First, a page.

Even with seemingly good-looking selections and proper tool use, once you apply a mask to a layer, it might look "off" for unexplained reasons. This is because our eyes know when something isn't right, even if the brain can't pinpoint the problem. The main kicker for just about all masking is to match perfectly the masking edge's sharpness or blurriness against the surrounding imagery. In essence, this is how you can avoid that fake-looking cutout "collage" feeling in a composite. If the masking edge of an object is sharper than the sharpness of the images around it, the composite will look wrong to our eyes. The same principle applies if the masking edges are too blurred compared to the surroundings—sadly, we see this all the time; it's called bad compositing, or sometimes termed collage art. (Oh, slam!) For seamless compositing, look critically at the edge along the layer you're masking. If you see a blur of two pixels on the image itself, make sure that the masking has a similar feathering around its edges.

Match Lights and Darks Before Matching Colors

Back to that jigsaw metaphor I mentioned earlier: Combining disparate imagery can be quite tricky, to say the least. To help with knitting together two very different shots, start by matching the lights and darks. Changing the lights and darks of an image will invariably change the coloring and everything else in some way, so it's a good idea to start with a Curves adjustment layer to get the values matching nicely before moving on. (By the way, values is just "art speak" for lights and darks.)

Even taking shots with the same general setup can still give you different coloring sometimes, especially when dealing with natural light and a partly cloudy day—working with clouds is simply a pain! Once your lights and darks match up, changing the coloring is often a good idea. There are a zillion different ways to do this (as with nearly everything in Photoshop), but my favorite is to use a fast-and-easy Color Balance adjustment layer. With very little slider movement, this adjustment will let you get things pretty close to perfect a majority of the time.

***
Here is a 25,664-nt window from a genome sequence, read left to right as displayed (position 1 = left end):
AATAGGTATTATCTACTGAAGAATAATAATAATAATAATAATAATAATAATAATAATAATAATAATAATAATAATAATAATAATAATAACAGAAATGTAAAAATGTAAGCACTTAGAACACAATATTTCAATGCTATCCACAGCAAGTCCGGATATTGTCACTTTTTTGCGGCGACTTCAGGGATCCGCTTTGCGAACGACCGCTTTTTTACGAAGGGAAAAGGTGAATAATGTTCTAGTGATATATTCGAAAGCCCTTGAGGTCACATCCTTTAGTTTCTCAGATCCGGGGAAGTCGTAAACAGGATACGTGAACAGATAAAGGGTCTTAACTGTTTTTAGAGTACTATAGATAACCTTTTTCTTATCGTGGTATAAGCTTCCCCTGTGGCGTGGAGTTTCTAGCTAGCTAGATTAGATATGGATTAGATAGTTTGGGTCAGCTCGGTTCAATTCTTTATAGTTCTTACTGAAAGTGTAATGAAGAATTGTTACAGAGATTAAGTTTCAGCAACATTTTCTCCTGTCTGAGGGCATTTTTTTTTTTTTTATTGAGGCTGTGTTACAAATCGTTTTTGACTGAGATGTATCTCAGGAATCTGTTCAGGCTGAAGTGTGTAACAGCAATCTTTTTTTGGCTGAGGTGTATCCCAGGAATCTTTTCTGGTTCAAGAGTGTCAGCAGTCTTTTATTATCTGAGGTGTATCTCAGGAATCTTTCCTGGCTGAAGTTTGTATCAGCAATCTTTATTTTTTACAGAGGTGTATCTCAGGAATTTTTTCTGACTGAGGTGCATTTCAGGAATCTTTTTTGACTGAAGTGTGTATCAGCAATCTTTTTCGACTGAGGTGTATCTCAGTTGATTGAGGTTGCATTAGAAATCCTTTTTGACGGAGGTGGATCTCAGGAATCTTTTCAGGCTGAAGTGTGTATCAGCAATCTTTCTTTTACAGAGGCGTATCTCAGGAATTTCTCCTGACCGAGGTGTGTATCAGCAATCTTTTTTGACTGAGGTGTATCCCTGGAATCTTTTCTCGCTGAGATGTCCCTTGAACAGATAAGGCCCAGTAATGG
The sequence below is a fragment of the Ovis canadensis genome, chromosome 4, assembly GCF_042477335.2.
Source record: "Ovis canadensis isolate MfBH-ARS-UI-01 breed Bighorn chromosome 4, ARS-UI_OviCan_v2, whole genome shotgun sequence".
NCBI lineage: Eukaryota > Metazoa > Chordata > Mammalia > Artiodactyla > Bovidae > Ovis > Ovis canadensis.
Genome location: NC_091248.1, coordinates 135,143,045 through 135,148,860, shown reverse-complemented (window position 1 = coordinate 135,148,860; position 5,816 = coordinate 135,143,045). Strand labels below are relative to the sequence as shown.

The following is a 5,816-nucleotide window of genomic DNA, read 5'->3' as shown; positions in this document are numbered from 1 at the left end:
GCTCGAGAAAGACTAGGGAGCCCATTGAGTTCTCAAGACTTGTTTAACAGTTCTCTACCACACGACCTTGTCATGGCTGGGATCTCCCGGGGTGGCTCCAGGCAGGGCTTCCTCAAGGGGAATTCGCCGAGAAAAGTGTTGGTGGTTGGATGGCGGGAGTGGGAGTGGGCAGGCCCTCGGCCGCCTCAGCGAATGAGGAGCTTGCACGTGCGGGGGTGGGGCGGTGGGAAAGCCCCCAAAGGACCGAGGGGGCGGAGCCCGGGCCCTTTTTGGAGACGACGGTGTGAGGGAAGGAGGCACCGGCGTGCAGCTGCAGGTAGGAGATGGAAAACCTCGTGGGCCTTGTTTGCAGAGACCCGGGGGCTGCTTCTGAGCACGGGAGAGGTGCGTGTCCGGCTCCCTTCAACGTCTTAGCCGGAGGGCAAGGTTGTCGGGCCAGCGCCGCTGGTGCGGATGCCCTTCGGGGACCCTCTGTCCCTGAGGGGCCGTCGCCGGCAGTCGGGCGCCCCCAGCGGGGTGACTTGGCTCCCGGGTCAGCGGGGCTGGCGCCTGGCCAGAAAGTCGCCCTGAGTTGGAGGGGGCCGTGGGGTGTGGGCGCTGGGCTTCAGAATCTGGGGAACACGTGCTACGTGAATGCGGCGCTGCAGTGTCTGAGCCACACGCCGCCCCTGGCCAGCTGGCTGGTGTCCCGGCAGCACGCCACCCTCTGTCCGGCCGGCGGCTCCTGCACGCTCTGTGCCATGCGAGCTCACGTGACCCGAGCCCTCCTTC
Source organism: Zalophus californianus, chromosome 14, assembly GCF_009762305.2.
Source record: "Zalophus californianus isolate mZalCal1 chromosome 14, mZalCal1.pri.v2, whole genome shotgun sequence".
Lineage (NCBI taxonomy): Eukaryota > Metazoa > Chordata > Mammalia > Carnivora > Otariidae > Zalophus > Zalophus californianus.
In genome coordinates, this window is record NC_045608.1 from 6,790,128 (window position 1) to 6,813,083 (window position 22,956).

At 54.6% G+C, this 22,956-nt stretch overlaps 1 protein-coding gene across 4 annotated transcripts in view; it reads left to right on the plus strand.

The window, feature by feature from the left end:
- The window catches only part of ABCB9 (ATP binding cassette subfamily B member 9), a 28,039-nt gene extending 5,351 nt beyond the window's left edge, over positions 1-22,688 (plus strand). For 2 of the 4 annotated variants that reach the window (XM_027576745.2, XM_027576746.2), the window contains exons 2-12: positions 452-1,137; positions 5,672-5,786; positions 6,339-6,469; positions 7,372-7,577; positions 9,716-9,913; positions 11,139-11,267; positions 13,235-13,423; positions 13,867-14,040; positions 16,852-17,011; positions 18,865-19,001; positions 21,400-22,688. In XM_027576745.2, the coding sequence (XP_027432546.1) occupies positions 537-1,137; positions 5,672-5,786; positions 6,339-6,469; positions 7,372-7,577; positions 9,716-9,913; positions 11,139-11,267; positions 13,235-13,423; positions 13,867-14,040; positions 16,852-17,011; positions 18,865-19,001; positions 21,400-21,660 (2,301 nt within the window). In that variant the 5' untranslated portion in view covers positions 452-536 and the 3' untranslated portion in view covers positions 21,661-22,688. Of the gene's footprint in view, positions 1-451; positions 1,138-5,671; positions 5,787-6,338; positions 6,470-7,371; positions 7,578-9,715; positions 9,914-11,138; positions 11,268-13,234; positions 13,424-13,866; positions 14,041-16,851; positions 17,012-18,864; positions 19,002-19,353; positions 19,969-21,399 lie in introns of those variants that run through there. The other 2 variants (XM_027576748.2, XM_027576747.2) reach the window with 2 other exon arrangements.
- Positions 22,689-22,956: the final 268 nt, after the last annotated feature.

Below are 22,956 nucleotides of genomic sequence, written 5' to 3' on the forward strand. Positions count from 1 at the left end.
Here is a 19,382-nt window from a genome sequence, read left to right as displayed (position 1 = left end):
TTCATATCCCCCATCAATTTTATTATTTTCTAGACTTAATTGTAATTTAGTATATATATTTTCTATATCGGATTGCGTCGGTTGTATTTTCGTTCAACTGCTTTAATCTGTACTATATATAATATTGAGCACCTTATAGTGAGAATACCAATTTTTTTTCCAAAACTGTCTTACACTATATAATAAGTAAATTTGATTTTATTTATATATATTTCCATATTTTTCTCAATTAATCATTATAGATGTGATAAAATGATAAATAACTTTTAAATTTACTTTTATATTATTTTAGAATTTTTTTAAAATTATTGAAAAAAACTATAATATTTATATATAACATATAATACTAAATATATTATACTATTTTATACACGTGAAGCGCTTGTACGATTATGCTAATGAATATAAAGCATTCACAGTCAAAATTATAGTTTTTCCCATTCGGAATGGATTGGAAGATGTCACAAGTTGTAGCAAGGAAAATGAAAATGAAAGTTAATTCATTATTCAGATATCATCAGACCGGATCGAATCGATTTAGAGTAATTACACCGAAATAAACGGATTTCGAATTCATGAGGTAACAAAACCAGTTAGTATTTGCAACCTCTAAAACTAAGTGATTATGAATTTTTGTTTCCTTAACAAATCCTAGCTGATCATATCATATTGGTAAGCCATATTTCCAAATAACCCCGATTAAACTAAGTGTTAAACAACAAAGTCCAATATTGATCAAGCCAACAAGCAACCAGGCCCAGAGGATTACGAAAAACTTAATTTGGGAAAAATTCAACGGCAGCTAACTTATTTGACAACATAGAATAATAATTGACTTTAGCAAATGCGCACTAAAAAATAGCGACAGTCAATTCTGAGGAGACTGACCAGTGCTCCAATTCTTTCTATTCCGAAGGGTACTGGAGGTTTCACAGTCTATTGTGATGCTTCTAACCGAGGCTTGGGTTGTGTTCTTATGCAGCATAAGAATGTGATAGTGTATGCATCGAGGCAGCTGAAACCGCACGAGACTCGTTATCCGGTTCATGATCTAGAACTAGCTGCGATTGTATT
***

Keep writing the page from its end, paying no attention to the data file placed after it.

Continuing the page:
The other adjustment I often use in tandem with a Curves adjustment layer is a Hue/Saturation adjustment layer. This technique lets you compensate for the increased saturation that often accompanies playing with the lights and darks of an image. Add one of these adjustments, clip it to the same layer as the Curves, and then desaturate with the desaturation slider until the image meshes seamlessly with its surroundings.

Where Do We Go from Here?

Obviously, a great deal more is involved in compositing than what I've briefly discussed in this article, but I hope you've found these tips to be helpful. If you're interested in an entire book filled to the brim with great ideas, check out Adobe Master Class: Advanced Compositing in Photoshop, in which I build on lessons and tutorials for a wide range of composite styles and ways to have pure, addictive digital fun.

Adobe Press Promotional Mailings & Special Offers

I would like to receive exclusive offers and hear about products from Adobe Press and its family of brands. I can unsubscribe at any time.

Overview

Pearson Education, Inc., 221 River Street, Hoboken, New Jersey 07030, (Pearson) presents this site to provide information about Adobe Press products and services that can be purchased through this site.

This privacy notice provides an overview of our commitment to privacy and describes how we collect, protect, use and share personal information collected through this site. Please note that other Pearson websites and online products and services have their own separate privacy policies.

Collection and Use of Information

To conduct business and deliver products and services, Pearson collects and uses personal information in several ways in connection with this site, including:

Questions and Inquiries

For inquiries and questions, we collect the inquiry or question, together with name, contact details (email address, phone number and mailing address) and any other additional information voluntarily submitted to us through a Contact Us form or an email. We use this information to address the inquiry and respond to the question.

Online Store

For orders and purchases placed through our online store on this site, we collect order details, name, institution name and address (if applicable), email address, phone number, shipping and billing addresses, credit/debit card information, shipping options and any instructions. We use this information to complete transactions, fulfill orders, communicate with individuals placing orders or visiting the online store, and for related purposes.